Obama Loses Face and Possibly Ground in AsiaBy
So much for the U.S. pivot toward Asia.
While John Kerry joked about once aspiring to be president in his speech Monday at the APEC CEO Summit, he was no substitute for President Obama himself. In fact, by not taking audience questions at the Bali event, the U.S. Secretary of State may have added to the hurt feelings of his hosts. As one Indonesian attendee put it after watching Kerry make a hasty exit from the auditorium: “Is that all we get?”
Let’s hope not. After postponing three trips to Indonesia and skipping the Asia-Pacific Economic Cooperation Summit for two years in a row, Obama now faces an uphill battle at persuading his Asian partners that he’s serious about doing more in the region. While some leaders were empathetic to Obama’s domestic woes in Washington—Russian President Vladimir Putin insisted that “any leader of a state would have done the same”—others made it clear that political dysfunction carries more than just a domestic cost. As Singapore Prime Minister Lee Hsien Loong said, “We prefer a U.S. president who is able to travel and fulfill his international duties to one who is preoccupied with national domestic affairs.”
Is a government shutdown and the prospect of the U.S. defaulting on its debt a good reason to stay close to home? Of course. But the reality is that Obama could have stayed on top of the congressional standoff and put in a brief but potent appearance at APEC. After making it clear Friday that he wasn’t going to “negotiate with a gun held to the head of the American people,” the president could have immediately boarded Air Force One for a 21-hour flight to Indonesia, stepped off for a few hours to meet key leaders and address the world, then head home to be in Washington by Monday. What better way to prove that the country’s long-term fortunes can’t be subjected to what he considers to be Republican roulette? He need only flash his swollen ankles to quiet critics who cast the trip as some frolic in paradise.
In doing so, Obama would have proved that he’s serious about wanting to be “the Pacific president” and sent a signal that he’s committed to partnerships that will enhance U.S. prosperity. He would have shown the courageous leadership that seems to be lacking on the home front. And he would shown respect to other leaders who have to sell controversial pro-American policies to their people. Among the issues:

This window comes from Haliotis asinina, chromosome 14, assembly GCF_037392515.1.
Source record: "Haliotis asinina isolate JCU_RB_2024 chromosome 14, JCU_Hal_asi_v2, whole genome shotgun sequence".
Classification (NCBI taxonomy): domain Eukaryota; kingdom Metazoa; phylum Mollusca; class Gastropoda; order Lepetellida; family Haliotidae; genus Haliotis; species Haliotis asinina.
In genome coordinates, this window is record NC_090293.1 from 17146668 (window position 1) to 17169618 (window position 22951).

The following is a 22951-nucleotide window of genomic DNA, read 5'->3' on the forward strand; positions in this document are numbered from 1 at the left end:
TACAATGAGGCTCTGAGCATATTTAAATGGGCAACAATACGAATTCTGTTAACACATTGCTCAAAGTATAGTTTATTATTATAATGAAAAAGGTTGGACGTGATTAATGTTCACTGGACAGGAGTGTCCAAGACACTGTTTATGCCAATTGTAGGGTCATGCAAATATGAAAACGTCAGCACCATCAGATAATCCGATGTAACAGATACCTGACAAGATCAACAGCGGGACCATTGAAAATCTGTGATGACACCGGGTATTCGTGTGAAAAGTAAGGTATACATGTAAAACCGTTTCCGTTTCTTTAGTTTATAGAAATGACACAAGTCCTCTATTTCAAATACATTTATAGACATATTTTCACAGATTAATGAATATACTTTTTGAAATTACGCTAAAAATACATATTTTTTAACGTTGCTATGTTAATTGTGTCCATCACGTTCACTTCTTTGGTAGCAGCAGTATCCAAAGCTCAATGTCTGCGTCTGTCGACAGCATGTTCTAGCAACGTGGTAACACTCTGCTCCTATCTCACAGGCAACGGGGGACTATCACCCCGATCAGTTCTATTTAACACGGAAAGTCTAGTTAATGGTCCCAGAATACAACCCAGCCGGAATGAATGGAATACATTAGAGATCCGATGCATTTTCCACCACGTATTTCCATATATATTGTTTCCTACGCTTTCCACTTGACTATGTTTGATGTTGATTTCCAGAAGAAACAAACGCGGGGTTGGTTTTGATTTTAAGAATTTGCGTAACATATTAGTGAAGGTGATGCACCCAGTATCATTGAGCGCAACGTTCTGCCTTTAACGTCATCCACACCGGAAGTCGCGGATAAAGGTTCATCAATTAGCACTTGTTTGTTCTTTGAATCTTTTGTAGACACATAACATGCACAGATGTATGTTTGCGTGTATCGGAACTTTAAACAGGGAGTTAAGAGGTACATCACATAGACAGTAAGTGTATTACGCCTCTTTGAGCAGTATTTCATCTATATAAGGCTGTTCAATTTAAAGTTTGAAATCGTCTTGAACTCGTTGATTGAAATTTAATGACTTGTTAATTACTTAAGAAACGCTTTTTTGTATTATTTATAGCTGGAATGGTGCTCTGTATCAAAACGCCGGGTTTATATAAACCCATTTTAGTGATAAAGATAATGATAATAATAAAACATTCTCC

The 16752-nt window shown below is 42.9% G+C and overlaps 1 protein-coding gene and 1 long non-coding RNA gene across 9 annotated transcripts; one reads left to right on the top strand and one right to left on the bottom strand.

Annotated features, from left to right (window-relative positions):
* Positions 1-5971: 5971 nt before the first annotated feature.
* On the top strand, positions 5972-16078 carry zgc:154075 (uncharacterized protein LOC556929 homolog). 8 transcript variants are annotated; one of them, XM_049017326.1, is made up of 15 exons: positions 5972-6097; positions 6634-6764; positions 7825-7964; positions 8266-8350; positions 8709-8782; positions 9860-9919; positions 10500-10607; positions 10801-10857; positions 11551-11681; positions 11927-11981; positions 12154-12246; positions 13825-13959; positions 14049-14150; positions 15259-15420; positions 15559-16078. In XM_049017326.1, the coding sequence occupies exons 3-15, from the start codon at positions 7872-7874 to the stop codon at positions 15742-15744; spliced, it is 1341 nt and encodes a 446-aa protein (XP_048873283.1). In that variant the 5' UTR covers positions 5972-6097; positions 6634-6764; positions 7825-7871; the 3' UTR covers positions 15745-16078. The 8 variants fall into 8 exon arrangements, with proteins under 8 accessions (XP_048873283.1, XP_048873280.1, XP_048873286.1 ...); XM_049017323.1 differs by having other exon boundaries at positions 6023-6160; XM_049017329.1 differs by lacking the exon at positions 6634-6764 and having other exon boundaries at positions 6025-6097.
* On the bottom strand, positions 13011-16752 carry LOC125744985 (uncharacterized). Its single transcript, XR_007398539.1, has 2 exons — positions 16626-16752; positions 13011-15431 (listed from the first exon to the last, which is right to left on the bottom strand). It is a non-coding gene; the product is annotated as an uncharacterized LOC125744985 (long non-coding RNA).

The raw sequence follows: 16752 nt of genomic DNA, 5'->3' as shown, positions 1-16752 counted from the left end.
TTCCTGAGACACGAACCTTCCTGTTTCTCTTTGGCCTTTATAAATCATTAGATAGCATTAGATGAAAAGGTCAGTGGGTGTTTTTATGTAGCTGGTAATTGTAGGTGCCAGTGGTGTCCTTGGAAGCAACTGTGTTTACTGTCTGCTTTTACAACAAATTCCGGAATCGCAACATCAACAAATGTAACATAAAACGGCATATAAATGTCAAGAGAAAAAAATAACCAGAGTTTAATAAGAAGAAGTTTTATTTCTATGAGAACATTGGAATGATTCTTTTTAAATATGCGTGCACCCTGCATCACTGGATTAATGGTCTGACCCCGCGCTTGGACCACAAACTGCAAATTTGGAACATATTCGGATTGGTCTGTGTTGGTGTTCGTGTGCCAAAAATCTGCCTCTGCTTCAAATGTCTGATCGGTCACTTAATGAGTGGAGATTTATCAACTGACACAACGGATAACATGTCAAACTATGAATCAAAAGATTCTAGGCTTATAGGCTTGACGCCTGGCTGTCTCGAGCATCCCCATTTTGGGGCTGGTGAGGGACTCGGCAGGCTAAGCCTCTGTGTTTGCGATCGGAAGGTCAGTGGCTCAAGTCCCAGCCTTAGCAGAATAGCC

Trade: The so-called Trans-Pacific Partnership between the U.S. and 11 other nations is an ambitious U.S.-driven free-trade initiative that includes some controversial provisions that such countries as Malaysia have said might compromise their sovereignty. After 19 rounds of torturous negotiations, the deal was due to be wrapped up by the end of the year; some thought there might be an announcement at APEC. Instead, the absence of TPP’s biggest proponent gave partners more fodder to reflect on the downsides of the deal. Malaysian Prime Minister Najib Razak admitted to having “a few areas of great concern” while noting that coming to APEC “would have been a golden opportunity for America and President Obama himself to show leadership in that context of the new emphasis towards Asia.”
Syria: After forging an uneasy alliance with Russia that gives Syria some breathing room to destroy its chemical weapons, Obama appears to have ceded the floor to others. It was John Kerry, in Bali, who said he was very pleased to see Assad making progress. And it was Syria’s protector Putin who responded to my question about Obama’s absence with a sympathetic gesture in saying he would have done the same thing. (A somewhat cerebral exercise for the Russian president, given the likelihood that he’d ever find himself in a similar position.)
Respect: The intangible but potentially most important cost to Obama’s disregard for the consequences of continually canceling important dates. We saw it in June when Michelle Obama declined to meet with China’s First Lady Peng Liyuan because of her daughters’ school schedules (an excuse that did not endear her to most working women). We’ve seen it when Obama canceled last year’s APEC appearance in Vladivostok and this year’s event in Bali. Indonesians, once proud to claim Obama as one of their own because of his childhood years in the country, are sick of being treated as back-up dates. No wonder the Jakarta Post called the U.S. a “diminished superpower” and reacted to Kerry’s speech with the headline: “U.S. underrates APEC issues as Kerry rants on shutdown woes.”
No wonder Xi Jinping, making his first APEC appearance, with a massive delegation, stole the show. “I think Obama should have come,” said HTC Chairman Cher Wang. “People feel respected and honored to receive him. He has to know how much it means.”
Maybe he doesn’t. But he certainly understands the value of face time. It’s hard to find common ground on tough issues when you don’t show up. It’s hard to build relationships over long distance. While other leaders understand why he’s absent, they’re not about to put off critical discussions and decisions until the U.S. president is free to visit. The more he cancels, the less they’ll trust that he’s really on their side.
If he believes Asia is key in creating jobs and shared prosperity back home, Obama might want to think twice about skipping the next key leader event.